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Breastfeeding "prevents MS relapse"

Breastfeeding "prevents MS relapse"

Research suggests women who breastfeed may be protected from relapses of multiple sclerosis.

Scientists from Stanford University in California found just over half of the women studied with MS, the autoimmune condition, did not breastfeed after giving birth.

The study, which looked at 61 pregnant women, 32 of whom suffered from the disease, found that 87% of the women with MS who did not breastfeed had a relapse, compared with 36% of women with MS who breastfed for at least two months after their children were born.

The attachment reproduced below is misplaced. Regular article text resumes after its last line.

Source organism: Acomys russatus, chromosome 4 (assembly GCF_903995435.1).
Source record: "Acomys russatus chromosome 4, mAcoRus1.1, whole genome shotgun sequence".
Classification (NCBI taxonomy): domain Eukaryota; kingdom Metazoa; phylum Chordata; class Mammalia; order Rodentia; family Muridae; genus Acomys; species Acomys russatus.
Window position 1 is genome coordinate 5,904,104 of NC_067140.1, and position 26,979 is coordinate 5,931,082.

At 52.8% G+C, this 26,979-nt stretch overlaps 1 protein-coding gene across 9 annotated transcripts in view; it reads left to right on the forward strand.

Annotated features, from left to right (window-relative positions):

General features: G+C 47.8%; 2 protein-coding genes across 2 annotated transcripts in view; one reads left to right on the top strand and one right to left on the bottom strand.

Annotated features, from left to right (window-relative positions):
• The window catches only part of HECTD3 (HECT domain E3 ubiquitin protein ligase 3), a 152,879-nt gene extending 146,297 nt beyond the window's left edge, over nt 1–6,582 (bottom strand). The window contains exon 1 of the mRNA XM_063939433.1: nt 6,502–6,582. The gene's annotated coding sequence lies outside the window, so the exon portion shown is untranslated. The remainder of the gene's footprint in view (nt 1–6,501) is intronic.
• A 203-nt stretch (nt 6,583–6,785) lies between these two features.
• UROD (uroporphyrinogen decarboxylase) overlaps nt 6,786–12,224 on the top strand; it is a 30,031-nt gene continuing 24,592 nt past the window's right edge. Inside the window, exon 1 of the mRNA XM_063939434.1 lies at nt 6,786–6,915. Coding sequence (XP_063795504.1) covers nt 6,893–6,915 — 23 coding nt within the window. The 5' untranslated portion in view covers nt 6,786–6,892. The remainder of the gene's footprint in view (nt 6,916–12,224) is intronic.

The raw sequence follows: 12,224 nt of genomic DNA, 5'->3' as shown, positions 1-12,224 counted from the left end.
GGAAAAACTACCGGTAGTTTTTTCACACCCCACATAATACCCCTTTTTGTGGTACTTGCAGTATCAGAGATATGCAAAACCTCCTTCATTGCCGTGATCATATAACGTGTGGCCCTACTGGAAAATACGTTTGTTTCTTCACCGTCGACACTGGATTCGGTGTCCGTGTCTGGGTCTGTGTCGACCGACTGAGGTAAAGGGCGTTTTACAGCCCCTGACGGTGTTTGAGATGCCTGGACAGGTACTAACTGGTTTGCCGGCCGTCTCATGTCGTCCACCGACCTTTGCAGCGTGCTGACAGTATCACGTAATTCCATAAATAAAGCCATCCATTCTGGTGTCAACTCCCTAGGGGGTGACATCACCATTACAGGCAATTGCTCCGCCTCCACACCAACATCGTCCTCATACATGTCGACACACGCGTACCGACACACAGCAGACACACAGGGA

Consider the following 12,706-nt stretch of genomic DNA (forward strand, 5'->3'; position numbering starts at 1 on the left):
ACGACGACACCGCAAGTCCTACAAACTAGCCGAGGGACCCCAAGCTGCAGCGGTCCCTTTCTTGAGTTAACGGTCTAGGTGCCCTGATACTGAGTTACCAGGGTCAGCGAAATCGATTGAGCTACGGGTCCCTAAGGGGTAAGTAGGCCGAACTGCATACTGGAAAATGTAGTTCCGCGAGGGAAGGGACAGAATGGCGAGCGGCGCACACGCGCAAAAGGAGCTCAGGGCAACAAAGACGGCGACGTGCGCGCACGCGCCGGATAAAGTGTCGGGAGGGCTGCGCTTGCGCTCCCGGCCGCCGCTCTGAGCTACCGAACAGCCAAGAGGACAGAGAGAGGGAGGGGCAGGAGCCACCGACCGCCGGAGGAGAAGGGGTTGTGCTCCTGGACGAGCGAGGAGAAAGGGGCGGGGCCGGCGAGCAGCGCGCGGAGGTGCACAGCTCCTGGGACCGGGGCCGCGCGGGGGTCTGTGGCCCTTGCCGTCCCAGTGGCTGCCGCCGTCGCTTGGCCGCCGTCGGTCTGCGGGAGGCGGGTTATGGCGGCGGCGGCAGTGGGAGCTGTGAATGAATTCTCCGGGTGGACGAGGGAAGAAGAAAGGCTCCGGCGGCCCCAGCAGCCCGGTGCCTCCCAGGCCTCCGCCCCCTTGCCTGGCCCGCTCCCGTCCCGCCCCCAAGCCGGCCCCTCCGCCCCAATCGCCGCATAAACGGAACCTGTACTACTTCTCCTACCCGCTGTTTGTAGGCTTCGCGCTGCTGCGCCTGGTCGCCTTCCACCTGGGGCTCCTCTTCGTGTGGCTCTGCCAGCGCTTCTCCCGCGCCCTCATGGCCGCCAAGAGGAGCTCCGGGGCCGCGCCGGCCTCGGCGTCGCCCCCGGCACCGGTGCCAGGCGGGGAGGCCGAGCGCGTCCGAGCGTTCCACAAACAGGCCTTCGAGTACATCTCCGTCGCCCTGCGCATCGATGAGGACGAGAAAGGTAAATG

The majority of women who chose not to breastfeed said they took the decision in order to re-start MS treatments.

Dr Annette Langer-Gould, the study's author, said: "Our findings call into question the benefit of choosing not to breastfeed or stopping breastfeeding early in order to start MS therapies.

"Larger studies need to be done on whether women should delay taking MS medications in order to breastfeed."

The findings will be presented at the annual meeting of the American Academy of Neurology in the spring.

Copyright © Press Association 2009

Stanford University

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